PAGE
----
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Poses

Forearm Balance / Pincha Mayurasana

Yoga pose: Forearm Balance/Pincha Mayurasana
Step by step
  • Come to an all fours position with your wrists directly under your shoulders and your knees directly under your hips
  • Place your elbows more or less where your wrists are and come down onto parallel forearms, measuring the distance between your forearms by taking hold of the elbows with the opposite hands to ensure that your arms are shoulder-width
  • Place your palms flat on the floor, and engage them by pressing down with the fingertips, hollowing out your palms slightly(hasta bandha)
  • Tuck your toes, lift your hips to the sky and come up into Dolphin pose, or a modified version of downward-facing dog (Adho Mukha Svanasana) on your forearms
  • Press into your forearms, firm your shoulder blades and bring them down your back
  • Externally rotate your upper arms (outwards) and without moving your forearms, sense that you’re actively drawing them in
  • Step one foot in closer to the middle of your mat - keep the knee bent
  • On an exhalation, press into the foot of the bent leg to lift your other extended leg
  • Start with some small hops to practise feeling the weight in your upper body
  • When you become stronger and your body becomes used to the feeling of being in the first stage of the pose, press into the foot of your bent leg with a little more energy to lift your extended leg completely
  • Eventually, you will kick both legs up straight
  • Once up in the pose, keep pressing into the forearms and palms, knit your front ribs in, focus on your core by drawing your navel towards your spine, and lengthen your tailbone towards your heels
  • Maintain energy in the legs by internally rotating your inner thighs and lengthening out through your heels or the balls of your feet
  • To come out of the pose, lower one foot, followed by the other back into Dolphin pose, bend your knees, and rest in Balasana (Child’s Pose) for a few breaths before coming up.
Beginners' tips
  • Take time to build up strength in your shoulders and core, and to cultivate awareness of the position of your shoulders, elbows, rib cage and tailbone - practising holding Dolphin pose for up to 20 breaths is a good shoulder and core strengthener
  • Be patient and master each step before moving on
  • It is possible to use a wall as a way to build up confidence in the pose, however if you are able to practise this pose without it, it allows you to get used to it without relying on the wall so much, which can become a psychological prop - when using the wall it is very tempting to kick up very strongly and use the wall to stop the momentum of your legs - even when using the wall, try to maintain lightness, ease and control when kicking up
Benefits
  • Strengthens the shoulders, arms and core
  • Creates expansion across the throat and chest
  • Good balancing practice
  • Draws fresh blood into the upper body while stimulating drainage and circulation to the legs
  • Energises mind and body
Watch out for
  • Elbows can splay out - be mindful of setting the position of your elbows under your shoulders before attempting to kick up - maintain the strength and integrity of your foundation by pressing firmly into the forearms and firming the shoulders blades on your back.
  • Keep looking between or slightly in front of your hands - do not attempt to release your head down to the floor - the head stays off the floor in this pose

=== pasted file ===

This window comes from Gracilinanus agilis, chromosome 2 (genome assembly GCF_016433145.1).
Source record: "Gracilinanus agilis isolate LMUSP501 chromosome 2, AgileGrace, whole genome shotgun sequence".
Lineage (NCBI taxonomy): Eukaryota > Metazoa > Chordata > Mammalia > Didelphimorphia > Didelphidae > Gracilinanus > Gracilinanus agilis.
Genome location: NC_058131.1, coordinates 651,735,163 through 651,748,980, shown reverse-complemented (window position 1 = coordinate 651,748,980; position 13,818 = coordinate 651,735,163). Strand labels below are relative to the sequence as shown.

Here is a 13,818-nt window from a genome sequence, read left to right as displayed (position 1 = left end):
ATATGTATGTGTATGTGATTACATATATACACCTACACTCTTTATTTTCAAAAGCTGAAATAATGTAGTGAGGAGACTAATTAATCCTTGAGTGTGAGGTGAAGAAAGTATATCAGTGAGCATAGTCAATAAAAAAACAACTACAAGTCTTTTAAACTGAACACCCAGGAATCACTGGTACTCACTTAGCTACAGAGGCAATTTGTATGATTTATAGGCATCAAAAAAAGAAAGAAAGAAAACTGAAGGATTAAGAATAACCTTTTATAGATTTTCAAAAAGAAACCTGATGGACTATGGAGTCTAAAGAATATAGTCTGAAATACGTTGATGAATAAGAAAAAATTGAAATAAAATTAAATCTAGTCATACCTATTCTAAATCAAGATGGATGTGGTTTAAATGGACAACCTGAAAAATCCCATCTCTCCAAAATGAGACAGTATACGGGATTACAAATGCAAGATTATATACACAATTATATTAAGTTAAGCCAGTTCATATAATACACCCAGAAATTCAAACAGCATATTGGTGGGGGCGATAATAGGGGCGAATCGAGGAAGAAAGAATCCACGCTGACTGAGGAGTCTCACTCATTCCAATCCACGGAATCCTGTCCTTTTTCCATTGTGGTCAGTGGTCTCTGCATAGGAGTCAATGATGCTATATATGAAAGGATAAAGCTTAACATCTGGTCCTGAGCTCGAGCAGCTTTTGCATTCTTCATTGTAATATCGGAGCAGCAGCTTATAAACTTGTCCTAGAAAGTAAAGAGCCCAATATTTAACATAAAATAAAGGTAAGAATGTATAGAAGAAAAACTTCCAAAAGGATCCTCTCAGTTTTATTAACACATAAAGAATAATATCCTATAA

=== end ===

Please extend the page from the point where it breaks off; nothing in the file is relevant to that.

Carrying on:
• Remember to alternate the leg you raise first as we always have one side that feels stronger and more comfortable than the other - using both legs ensures balance is maintained in the body.
  • If you have high blood pressure or glaucoma, inversions (where the head is lower than the heart) are not recommended. 
  • There is debate over whether practising inversions while menstruating is safe for women. However, the evidence is not clear on either side (indeed it would be very difficult to research). Legs up the wall pose is a good alternative which still provides many benefits that inversions offer.
Variations

Not everyone has a bone structure that comfortably allows them to press their wrists and palms into the floor - if you feel uncomfortable, you have the option to make fists with your palms and press more into the sides of your forearms

You can also do a half variation of this pose using the wall:

  • Sit in Dandasana with your feet flexed and against the wall
  • Place your hands either side of your hips, towards the line of your sitting bones
  • Keep one hand down as your turn to come to your all fours position, placing your elbows more or less where your palms were
  • Follow the same set-up as outlined above and come up into Dolphin Pose, with your heels resting against the wall
  • Start to walk up the wall with your feet
  • Place both feet flat into the wall, hips’ height
  • Start to straighten your knees so that you come into a 90 degree angle with your legs parallel to the floor, shoulders over wrists and torso perpendicular to your legs
  • You may now start to experiment lifting one leg and then the other, or alternating between the two until you feel comfortable enough to come into the full pose
  • To come out of the pose, slowly walk your feet down the wall back into your Dolphin Pose, bend your knees and rest in Balasana (Child’s Pose) for a few breaths
Complementary poses
Try it in class

Journey towards Pincha

Andrew Wrenn forearm balance yoga class

Teacher: Andrew Wrenn
Level: 2, 3
Style: Hatha
Duration: 37 mins

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